British motorists panic buy petrol
British motorists continued to panic-buy petrol today, causing chaotic scenes at some garages, as it emerged that talks over the tanker drivers’ dispute will not be held before Monday.
The conciliation service Acas said its officials have been in contact with the Unite union and seven distribution companies involved in the row in a bid to convene a meeting and head off the threat of industrial action.
That process should be concluded by Monday and substantive discussions should follow shortly afterwards, Acas announced.
The move followed news that increased sales of fuel from panic-buying by motorists yesterday will bring in more than £32 million in extra fuel excise duty.
The AA calculated the figure after petrol sales shot up by 81 per cent and diesel by 43 per cent as motorists flocked to garages across the UK to fill up following advice from ministers.
The Petrol Retailers Association, which represents about 5,500 garages, blamed advice from the British government on keeping tanks topped up, including the much-criticised call by cabinet office minister Francis Maude to fill up jerry cans.
A spokesman said: “This is exactly what we didn’t want — people panic-buying. Deliveries are still being made to garages and we are advising people to continue with their normal buying habits.”
AA president Edmund King said: “There is no fuel tanker strike and therefore if drivers followed normal fuel-buying patterns, there would be no fuel shortage whatsoever.”
But panic-buying was reported across the UK, leading to long queues outside some garages and “sold out” or “food only” signs greeting car drivers.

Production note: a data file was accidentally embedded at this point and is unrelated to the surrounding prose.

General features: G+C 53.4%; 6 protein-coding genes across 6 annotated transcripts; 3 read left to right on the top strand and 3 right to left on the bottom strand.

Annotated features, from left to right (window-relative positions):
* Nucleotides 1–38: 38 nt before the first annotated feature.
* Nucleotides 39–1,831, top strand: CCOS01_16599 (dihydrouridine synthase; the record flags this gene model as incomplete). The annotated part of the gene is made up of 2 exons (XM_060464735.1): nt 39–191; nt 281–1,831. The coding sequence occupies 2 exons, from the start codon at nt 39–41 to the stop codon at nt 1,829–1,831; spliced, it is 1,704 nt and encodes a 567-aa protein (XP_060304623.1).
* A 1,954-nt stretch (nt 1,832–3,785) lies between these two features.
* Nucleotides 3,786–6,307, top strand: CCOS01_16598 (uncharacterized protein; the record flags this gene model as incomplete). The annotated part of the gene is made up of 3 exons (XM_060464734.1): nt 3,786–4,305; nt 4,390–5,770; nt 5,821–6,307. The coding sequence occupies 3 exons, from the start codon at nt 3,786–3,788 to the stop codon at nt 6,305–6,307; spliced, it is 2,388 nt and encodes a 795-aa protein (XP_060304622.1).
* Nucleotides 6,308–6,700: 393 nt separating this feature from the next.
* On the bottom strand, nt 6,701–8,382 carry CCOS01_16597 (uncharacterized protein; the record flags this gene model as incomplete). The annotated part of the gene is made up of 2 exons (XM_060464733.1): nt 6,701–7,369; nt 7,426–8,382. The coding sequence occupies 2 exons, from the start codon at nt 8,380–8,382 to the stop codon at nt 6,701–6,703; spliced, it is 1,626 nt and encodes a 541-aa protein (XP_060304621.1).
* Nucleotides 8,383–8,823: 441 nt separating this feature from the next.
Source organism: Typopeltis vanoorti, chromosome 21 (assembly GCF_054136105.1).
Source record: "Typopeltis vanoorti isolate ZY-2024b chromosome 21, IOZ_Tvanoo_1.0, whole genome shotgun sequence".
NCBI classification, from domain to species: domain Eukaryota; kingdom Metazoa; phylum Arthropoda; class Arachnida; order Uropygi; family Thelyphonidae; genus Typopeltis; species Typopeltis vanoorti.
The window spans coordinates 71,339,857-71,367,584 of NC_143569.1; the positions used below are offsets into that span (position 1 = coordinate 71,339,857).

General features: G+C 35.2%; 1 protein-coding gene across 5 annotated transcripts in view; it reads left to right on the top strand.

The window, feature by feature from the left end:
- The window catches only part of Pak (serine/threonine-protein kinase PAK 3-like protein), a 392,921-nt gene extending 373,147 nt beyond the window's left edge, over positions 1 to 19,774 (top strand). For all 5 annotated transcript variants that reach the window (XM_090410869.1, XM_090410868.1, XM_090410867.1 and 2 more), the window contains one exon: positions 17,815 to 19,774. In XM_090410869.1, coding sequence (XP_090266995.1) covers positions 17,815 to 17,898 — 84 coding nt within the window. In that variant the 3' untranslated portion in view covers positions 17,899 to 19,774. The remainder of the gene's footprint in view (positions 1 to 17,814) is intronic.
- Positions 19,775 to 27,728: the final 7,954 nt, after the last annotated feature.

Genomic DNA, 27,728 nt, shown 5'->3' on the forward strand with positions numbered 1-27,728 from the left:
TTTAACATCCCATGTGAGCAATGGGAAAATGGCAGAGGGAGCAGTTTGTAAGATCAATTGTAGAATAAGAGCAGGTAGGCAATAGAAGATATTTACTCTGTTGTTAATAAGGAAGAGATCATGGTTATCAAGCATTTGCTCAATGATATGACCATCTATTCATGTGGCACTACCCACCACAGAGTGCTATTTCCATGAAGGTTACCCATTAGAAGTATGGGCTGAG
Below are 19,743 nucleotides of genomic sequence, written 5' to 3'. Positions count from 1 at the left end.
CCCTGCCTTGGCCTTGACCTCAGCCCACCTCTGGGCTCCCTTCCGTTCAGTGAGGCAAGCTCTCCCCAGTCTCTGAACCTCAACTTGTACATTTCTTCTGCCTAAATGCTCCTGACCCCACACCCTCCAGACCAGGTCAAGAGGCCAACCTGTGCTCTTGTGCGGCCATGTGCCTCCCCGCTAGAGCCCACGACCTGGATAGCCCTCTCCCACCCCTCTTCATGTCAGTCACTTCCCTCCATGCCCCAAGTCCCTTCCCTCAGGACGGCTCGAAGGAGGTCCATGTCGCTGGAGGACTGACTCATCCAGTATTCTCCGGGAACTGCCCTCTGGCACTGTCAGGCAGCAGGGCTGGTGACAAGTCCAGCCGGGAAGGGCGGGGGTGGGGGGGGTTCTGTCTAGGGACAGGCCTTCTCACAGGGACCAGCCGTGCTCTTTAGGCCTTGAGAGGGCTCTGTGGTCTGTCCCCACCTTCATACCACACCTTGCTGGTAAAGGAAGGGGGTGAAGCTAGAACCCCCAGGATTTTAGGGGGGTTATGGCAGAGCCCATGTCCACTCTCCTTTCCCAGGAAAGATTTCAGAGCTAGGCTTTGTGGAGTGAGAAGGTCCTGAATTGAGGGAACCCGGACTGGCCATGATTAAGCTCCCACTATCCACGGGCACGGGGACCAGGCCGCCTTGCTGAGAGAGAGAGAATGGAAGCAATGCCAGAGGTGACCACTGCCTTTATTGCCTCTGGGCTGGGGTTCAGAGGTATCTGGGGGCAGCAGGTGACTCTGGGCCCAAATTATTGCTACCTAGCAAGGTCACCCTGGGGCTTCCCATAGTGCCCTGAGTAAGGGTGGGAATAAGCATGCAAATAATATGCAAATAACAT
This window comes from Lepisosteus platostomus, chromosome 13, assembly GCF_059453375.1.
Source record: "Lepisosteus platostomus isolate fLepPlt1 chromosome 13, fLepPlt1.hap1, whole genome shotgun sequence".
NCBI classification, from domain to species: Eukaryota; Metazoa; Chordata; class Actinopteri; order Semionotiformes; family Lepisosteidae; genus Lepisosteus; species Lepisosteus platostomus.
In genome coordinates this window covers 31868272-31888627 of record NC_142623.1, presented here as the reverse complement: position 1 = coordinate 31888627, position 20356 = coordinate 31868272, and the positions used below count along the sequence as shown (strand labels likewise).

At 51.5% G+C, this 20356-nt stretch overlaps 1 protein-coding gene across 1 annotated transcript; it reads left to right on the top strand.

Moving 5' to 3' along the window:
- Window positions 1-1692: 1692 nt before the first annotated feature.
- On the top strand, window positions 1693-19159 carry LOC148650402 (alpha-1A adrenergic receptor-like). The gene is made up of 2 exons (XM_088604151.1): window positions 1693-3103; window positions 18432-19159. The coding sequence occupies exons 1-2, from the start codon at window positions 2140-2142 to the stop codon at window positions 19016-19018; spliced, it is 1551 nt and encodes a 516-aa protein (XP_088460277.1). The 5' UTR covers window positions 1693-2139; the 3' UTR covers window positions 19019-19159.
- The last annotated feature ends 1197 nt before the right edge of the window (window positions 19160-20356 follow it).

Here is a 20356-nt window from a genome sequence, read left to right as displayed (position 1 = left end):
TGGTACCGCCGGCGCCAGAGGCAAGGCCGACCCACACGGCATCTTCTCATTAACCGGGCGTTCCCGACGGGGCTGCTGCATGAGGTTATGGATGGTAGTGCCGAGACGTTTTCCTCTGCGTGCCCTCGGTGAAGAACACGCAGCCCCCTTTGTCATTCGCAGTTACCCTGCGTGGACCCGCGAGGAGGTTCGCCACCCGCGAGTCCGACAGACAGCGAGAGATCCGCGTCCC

A motorist in Ilkley, Yorkshire, was asked to leave the forecourt of one garage after he snatched the pump out of the hand of a female driver, an eyewitness said.
One van driver in Leeds said he had been waiting for 30 minutes to get fuel while in Harrogate a forecourt on the outskirts of the town had run out of fuel by 11.30am.
Retail store Halfords reported “high” sales of fuel cans. Sales of all cans have soared by 225% compared with this time last year, with motorists buying in “the thousands”, while sales of jerry cans are up by more than 500%.
Firefighters were called to deal with a fuel spillage after a car was overfilled with petrol in Crawley, West Sussex.
London Fire Brigade urged businesses to place warnings on websites and petrol cans so that people do not accidentally fall foul of the law.
An Acas spokesman said: “Acas has been in contact with Unite officials as well as all the contractors involved in the fuel tanker drivers’ dispute.
“We are now in the process of receiving more detailed briefings from the parties on the various issues underpinning the dispute.
“This will enable us to determine more clearly the form substantive talks should take to provide the best opportunity for a negotiated settlement.
“We should conclude that process by Monday and would then hope substantive discussions would follow shortly afterwards.”
Meanwhile, the political row over the government’s handling of the dispute continued to rage, with Labour describing it as “shambolic and shameful”.
Shadow chancellor Ed Balls told BBC Radio 4’s The World at One: “Politicians of all parties have a responsibility in these situations not to play politics but to urge the employers and the trade unions to get round the table.”
Mr Balls said chancellor George Osborne was “worried about the economy faltering, he is worried about a Budget which has gone down badly, he wants an enemy, he wants somebody to blame, he wants to blame the Unite trade union”.
Mr Osborne said: “The reason why people are concerned about fuel supplies is because we have a trade union that is threatening a strike that is potentially going to disrupt those supplies.
“The government has a responsibility to everyone in this country to take sensible contingency plans and the trade union has a responsibility to call off the threat of strike action, it is the last thing the British economy needs at a
time like this.”